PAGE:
Definition of Muscadins
1. muscadin [n] - See also: muscadin
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Lexicographical Neighbors of Muscadins
Literary usage of Muscadins
Below you will find example usage of this term as found in modern and/or classical literature:
1. Lexicographia-neologica Gallica: The Neological French Dictionary by William Dupré (1801)
"The following passages will serve to characterize the present generation of petit-maîtres, or, as they are now • styled, muscadins, in France. ..."
2. A History of the French Revolution by Henry Morse Stephens (1886)
"The populace murmured much at this, and declared that the muscadins could not form ... So high did this feeling rise, that one day, when the muscadins were ..."
3. The Historic Note-book: With an Appendix of Battles by Ebenezer Cobham Brewer (1903)
"muscadins of Paris (1795). Pua Littre says the affectation cama idi use during ... Ainsi dû du parfum des muscadins.' Se» ' Parti en France. ..."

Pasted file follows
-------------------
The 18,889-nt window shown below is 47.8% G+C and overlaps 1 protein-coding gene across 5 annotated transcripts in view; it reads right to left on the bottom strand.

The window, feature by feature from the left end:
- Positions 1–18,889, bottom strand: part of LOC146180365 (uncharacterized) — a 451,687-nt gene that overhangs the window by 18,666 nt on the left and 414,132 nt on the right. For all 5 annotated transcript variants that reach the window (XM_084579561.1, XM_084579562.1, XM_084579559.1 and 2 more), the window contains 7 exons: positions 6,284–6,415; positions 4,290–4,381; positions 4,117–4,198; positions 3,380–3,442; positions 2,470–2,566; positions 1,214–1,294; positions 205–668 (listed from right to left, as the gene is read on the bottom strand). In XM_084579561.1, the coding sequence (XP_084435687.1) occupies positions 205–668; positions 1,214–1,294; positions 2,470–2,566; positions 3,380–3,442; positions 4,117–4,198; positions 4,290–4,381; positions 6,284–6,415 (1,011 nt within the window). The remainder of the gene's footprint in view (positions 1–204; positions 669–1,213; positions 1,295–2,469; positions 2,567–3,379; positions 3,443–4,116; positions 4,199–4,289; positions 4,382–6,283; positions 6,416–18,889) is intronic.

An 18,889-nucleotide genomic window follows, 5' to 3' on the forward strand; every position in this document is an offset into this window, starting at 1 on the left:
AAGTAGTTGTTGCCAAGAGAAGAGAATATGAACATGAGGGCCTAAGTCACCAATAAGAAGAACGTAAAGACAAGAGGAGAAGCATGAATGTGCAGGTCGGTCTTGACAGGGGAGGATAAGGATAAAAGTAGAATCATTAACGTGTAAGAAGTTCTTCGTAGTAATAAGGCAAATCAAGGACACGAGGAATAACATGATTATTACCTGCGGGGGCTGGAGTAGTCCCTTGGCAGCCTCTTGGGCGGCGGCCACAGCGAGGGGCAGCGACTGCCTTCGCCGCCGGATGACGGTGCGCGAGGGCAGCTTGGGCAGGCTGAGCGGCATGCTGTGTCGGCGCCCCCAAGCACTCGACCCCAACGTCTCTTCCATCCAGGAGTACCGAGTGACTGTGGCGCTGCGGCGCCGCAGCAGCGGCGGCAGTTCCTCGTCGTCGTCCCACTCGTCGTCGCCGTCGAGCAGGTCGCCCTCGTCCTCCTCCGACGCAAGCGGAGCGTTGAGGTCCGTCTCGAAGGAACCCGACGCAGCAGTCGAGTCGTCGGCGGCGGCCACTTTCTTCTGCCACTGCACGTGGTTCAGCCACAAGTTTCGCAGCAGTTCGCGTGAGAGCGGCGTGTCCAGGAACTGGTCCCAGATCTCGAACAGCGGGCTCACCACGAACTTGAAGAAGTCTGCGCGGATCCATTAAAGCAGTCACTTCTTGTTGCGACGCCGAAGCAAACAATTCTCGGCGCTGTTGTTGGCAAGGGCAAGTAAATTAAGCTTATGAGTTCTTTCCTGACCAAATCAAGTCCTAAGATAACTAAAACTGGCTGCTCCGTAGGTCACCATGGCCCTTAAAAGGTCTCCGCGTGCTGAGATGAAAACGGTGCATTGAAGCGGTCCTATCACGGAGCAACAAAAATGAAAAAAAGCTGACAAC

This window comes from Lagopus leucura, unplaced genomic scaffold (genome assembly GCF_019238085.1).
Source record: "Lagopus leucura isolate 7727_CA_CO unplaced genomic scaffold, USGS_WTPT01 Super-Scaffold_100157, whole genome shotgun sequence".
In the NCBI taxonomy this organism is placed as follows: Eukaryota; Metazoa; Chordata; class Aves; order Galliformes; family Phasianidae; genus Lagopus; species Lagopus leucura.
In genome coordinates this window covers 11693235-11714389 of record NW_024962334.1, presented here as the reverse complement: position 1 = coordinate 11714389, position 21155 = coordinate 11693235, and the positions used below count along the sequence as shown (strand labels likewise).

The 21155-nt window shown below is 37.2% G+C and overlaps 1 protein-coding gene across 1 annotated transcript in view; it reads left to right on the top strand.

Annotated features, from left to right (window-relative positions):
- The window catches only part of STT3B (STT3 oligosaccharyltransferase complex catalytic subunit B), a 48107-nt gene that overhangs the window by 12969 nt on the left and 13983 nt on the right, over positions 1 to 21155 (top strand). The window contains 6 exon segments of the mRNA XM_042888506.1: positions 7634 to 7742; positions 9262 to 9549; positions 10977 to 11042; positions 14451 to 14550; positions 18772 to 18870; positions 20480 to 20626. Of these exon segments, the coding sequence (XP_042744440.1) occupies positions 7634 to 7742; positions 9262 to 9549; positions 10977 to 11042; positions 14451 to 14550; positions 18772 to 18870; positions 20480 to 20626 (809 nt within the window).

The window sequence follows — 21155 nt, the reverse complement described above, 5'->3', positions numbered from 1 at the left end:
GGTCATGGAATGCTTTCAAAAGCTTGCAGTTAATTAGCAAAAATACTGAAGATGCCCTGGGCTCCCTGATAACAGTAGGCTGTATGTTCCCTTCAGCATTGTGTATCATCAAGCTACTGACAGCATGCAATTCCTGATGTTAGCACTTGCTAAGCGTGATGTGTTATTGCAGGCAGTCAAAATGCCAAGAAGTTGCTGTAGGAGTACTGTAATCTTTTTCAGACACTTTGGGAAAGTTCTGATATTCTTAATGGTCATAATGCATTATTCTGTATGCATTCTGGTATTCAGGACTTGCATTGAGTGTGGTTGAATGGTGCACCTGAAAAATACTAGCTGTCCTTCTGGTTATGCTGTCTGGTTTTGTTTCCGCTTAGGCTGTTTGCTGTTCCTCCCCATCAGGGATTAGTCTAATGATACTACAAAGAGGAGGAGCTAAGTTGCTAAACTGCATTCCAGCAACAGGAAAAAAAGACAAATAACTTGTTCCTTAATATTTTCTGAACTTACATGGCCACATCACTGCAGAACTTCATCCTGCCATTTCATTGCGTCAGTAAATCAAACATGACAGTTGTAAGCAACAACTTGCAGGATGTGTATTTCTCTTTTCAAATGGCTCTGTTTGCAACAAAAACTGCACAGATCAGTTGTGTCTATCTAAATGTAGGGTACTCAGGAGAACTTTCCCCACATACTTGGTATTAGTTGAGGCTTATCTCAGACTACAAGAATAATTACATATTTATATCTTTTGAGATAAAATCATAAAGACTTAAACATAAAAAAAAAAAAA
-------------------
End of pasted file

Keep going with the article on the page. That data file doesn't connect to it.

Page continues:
4. The French Revolution: A Short History by Robert Matteson Johnston (1909)
"The other was that of the muscadins, the scented and pampered golden youth, ... During the excitement of Carrier's trial the muscadins made such violent ..."
5. France by Hunter Publishing, Incorporated (2001)
"Les muscadins - a white-washed building surrounded by tropical vegetation - is irresistible. The American owner Edward Bianchini has filled it with ..."
6. France and Its Revolutions: A Pictorial History 1789-1848 by George Long (1850)
"The Jeunesse dorée were generally called muscadins ; to which Fréron replied by ... The women who favoured the muscadins were the " femmes à fontanges," the ..."
7. The French Revolution by Hippolyte Taine (1885)
"By muscadins is meant all citizens of that age not married, and exercising no useful profession," in other words, those who live on their income. ..."